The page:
21 June 2010
On Friday all of the team moved to the town field trench to help finish the week’s work in this area.
We are currently at that interesting stage in an excavation when all of the overburden and topsoil has now been removed from the site and hard decisions have to be made about what to start removing and what to leave in place.
This is made more difficult at this site given that we have a number of walls that have fallen over into the interior of the buildings and it is important we pick this patterning up amongst the rest of the debris. Last year, for example, through careful sifting and cleaning back of the debris we picked up the size and outline of one collapsed gable and the outline of a doorway preserved in its original form when it fell in the 17th century. Similar patterns are beginning to become apparent in this year’s trench and we hope to define these further this week.
Another school participated in the excavation today and some of the children made some very exciting discoveries. One found a James I Scottish coin dating to 1614 while a second found an early 17th century pin used to fasten a dress. Others found gaming pieces, ceramics, and numerous fragments of cattle and sheep bone all providing evidence of early 17th century diet and social activities. It really is incredible when you consider how tangible the past becomes when children can engage in an excavation of this kind and how their findings physically connect them to their landscape and past histories. They were especially excited with the thought of being able to visit future exhibitions and displays of their findings in a museum.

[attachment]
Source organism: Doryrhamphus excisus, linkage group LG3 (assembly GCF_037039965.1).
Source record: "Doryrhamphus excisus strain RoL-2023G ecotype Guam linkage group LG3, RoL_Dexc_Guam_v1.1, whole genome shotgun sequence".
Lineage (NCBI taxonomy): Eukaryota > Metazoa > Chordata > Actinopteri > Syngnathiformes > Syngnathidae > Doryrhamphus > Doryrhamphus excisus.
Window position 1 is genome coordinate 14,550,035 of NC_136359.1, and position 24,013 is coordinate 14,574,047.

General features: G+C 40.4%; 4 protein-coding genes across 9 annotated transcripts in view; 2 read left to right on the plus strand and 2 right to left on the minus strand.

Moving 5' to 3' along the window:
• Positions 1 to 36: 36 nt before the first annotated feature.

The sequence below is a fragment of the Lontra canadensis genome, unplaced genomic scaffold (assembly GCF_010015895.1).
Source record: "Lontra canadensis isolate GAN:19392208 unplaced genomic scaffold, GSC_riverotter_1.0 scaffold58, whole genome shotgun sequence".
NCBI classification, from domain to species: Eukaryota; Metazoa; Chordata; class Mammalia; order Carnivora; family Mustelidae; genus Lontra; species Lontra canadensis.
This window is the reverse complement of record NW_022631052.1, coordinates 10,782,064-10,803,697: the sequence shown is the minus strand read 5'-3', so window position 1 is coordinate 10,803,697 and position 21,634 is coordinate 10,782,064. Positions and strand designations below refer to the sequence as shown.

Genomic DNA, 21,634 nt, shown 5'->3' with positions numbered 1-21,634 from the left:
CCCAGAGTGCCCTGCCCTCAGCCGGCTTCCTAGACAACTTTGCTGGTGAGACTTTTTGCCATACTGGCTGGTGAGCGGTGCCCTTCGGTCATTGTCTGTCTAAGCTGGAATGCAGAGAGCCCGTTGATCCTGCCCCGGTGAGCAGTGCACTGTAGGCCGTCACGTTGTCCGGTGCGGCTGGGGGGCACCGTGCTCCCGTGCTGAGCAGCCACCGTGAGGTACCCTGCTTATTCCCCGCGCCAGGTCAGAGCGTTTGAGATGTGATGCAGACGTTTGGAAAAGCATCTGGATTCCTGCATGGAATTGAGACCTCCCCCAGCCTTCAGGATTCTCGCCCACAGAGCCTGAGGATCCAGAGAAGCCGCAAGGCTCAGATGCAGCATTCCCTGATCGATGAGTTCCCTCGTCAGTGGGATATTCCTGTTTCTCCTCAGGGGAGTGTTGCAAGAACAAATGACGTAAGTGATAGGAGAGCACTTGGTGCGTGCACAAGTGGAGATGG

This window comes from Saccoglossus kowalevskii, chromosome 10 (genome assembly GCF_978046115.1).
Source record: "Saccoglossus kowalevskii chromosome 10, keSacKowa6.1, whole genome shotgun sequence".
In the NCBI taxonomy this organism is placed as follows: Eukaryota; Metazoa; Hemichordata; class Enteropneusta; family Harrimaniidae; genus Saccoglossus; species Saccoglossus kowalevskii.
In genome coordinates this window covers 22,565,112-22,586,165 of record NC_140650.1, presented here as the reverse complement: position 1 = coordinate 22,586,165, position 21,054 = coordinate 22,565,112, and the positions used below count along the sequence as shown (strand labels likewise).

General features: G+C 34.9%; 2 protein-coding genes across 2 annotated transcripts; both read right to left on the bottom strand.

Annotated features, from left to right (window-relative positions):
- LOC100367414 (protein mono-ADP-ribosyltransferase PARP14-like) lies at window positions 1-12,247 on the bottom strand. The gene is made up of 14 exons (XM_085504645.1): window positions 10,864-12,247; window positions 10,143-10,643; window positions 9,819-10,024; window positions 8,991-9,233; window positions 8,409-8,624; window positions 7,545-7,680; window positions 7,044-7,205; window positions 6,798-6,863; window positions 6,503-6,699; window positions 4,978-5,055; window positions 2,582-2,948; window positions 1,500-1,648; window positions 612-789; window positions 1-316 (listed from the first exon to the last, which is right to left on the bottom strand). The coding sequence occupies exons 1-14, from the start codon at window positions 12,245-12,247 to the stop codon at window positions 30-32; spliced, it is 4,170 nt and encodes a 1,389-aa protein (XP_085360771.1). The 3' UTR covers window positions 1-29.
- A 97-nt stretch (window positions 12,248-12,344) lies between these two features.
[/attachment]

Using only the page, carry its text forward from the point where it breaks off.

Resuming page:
Excavation work in the castle trench has finished and the laborious process of drawing and recording the archaeology now begins in earnest. This should take the best part of 2 or 3 days this week as the archaeologists draw detailed plans of the features and record the sections of each side of the trench.
This week promises to be the most exciting of the excavation as we begin to make sense of the jumble of walls, features and finds we have made to date.
Colin Breen is a Senior Lecturer in Maritime Archaeology at the University of Ulster.